- Oct 2022
- twyn - hill(ock), mound, knoll, hummock, heap, peak, dune, molehill
- tyle - hill(ock) (with a suggestion of steepness)
- allt - hill(side), steep gradient, cliff, wooded slope
- bryn - hill, hillock, mountain
- gallt - slope, hill, cliff, rock, wooded hillside
- garth - mountain ridge, promontory hill, wooded slope
- rhiw - steep slope, hill(side) (more commonly used in the SW)
- bryncyn - hillock, knoll, tump, mound, heap
- poncen/ponc/poncyn - hillock, tump, knoll, rising ground (more commonly used in the N)
- trip - steep hill (relating to a road or path) (more commonly used in SE)
- banc - rising ground, hillock, ridge, slope
- moel - bare mountain, treeless hill, summit, rounded mountain
- mynydd - mountain, large hill
- ban (pl. bannau) - top, tip, summit, crest, peak, beacon, hill, mountain, bare hill
- Dec 2021
The tools of writing have seldom been designed with writers in mind.
Perhaps its just that modern writers have been so long divorced from the ideas of classical rhetoric that they're making the process so much harder than it needs to be. Do writers know what they really need in the first place? Perhaps they've been putting the cart before the horse for too long.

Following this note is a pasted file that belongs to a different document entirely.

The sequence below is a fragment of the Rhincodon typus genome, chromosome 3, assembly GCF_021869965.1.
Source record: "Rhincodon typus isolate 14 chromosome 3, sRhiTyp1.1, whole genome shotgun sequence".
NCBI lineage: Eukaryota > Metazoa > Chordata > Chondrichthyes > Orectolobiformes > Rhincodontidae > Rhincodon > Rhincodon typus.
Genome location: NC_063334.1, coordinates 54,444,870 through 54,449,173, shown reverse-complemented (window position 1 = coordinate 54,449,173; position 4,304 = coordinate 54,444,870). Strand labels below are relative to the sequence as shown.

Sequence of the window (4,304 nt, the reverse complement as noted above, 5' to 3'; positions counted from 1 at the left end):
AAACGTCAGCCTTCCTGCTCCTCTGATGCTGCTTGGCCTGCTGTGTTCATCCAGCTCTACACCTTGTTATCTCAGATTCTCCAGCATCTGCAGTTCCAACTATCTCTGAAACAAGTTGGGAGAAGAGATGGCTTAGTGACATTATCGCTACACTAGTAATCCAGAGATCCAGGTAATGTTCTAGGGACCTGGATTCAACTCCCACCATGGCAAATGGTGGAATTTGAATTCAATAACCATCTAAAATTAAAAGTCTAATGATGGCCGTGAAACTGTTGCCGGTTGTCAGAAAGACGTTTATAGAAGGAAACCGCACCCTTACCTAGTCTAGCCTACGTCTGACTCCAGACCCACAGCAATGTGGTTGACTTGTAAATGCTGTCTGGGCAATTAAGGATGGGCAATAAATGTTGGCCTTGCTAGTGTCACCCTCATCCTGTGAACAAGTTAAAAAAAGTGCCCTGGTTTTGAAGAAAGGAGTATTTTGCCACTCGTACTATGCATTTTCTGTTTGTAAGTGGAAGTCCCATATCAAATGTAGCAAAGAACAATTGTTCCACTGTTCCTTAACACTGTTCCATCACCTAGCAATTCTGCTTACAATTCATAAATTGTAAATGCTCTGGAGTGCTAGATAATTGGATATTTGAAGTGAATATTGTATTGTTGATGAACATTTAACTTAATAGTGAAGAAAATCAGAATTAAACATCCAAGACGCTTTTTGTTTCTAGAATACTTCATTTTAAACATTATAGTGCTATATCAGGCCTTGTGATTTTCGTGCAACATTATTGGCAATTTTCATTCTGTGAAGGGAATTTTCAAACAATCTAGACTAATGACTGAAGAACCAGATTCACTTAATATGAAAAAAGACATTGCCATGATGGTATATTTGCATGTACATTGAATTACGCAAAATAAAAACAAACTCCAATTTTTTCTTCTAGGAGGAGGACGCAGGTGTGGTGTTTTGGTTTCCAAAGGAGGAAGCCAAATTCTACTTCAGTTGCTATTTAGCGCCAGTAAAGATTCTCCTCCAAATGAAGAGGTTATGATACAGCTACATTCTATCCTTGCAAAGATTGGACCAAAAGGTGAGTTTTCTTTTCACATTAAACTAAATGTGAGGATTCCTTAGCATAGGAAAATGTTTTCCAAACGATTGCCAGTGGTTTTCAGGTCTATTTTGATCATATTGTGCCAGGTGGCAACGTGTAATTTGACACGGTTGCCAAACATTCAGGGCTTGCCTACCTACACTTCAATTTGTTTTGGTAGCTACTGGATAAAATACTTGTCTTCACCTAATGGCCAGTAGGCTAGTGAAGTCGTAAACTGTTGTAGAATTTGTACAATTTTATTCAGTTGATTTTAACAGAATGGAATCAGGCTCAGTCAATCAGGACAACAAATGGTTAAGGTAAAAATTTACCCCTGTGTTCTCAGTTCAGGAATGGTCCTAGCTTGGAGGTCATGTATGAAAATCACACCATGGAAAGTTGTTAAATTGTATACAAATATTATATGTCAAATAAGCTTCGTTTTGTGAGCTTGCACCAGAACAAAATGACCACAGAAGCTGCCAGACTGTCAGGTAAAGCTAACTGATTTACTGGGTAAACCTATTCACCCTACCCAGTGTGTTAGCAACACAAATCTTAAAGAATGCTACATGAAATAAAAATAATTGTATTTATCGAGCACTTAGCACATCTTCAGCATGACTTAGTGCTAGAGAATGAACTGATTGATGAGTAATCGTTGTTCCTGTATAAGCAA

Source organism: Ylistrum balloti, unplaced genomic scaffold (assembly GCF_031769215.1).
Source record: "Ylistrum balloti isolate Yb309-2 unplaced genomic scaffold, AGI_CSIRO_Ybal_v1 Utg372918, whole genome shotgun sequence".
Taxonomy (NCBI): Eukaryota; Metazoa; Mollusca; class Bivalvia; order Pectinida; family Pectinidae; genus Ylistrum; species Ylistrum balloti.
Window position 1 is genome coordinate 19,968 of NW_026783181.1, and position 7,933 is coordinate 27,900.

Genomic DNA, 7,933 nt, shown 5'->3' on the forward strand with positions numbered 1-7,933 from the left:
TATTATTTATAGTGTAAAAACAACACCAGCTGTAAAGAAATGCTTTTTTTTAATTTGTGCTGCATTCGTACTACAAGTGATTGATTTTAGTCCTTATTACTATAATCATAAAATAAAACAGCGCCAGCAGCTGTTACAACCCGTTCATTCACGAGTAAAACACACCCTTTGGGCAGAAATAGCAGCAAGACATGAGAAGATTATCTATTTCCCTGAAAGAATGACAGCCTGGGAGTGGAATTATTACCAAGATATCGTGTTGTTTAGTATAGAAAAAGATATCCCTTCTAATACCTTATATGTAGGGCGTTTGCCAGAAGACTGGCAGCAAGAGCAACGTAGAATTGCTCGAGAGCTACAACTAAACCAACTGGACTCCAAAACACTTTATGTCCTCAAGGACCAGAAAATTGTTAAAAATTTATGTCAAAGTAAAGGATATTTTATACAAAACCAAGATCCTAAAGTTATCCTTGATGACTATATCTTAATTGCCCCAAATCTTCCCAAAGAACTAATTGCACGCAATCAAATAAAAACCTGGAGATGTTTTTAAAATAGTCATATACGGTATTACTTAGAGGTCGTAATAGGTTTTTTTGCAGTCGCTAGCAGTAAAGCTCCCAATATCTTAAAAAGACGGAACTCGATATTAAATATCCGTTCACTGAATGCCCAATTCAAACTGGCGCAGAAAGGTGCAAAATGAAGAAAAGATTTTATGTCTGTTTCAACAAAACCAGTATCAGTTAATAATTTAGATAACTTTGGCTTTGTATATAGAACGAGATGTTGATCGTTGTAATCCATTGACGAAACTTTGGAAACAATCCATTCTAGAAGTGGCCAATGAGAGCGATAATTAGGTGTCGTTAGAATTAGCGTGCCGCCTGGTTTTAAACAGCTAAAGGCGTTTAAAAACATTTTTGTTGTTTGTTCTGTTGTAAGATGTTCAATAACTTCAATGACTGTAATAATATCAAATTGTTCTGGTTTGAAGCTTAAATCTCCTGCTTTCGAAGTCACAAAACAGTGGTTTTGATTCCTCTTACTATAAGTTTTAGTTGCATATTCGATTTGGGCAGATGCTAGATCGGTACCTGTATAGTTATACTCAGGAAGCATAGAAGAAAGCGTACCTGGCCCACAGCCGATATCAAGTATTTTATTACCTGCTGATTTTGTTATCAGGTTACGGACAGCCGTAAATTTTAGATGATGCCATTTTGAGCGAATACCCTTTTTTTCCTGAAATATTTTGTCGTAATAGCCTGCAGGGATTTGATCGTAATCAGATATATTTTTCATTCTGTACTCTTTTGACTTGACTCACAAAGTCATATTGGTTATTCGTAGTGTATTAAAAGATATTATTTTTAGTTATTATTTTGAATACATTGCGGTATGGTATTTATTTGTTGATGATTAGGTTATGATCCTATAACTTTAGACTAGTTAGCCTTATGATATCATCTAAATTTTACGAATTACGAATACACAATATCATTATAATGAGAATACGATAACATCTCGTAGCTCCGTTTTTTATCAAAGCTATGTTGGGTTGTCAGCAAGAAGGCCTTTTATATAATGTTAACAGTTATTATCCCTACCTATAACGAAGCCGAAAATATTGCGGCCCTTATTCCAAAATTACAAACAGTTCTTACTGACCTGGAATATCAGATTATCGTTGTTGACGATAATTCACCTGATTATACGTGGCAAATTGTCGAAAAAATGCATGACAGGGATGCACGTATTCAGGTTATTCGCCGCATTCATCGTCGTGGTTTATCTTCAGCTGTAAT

Rethinking one's writing process to start at the moment of reading and annotation is possibly a far better method for composition? Then instead of needing to do the work of coming up with an idea and then researching toward one's idea and then creating something de novo, one can delve into one's notes of things they know have previously been of interest to them. By already being of interest or answering questions they've previously asked themselves and had interest in pursuing, they might make the load of work more evenly spread across their lives rather than designing a massive mountain of a problem first and then attempting to scale it after the fact.
By building the mountain from the start, it then isn't a problem to be solved, just a vista from which to stand and survey the area.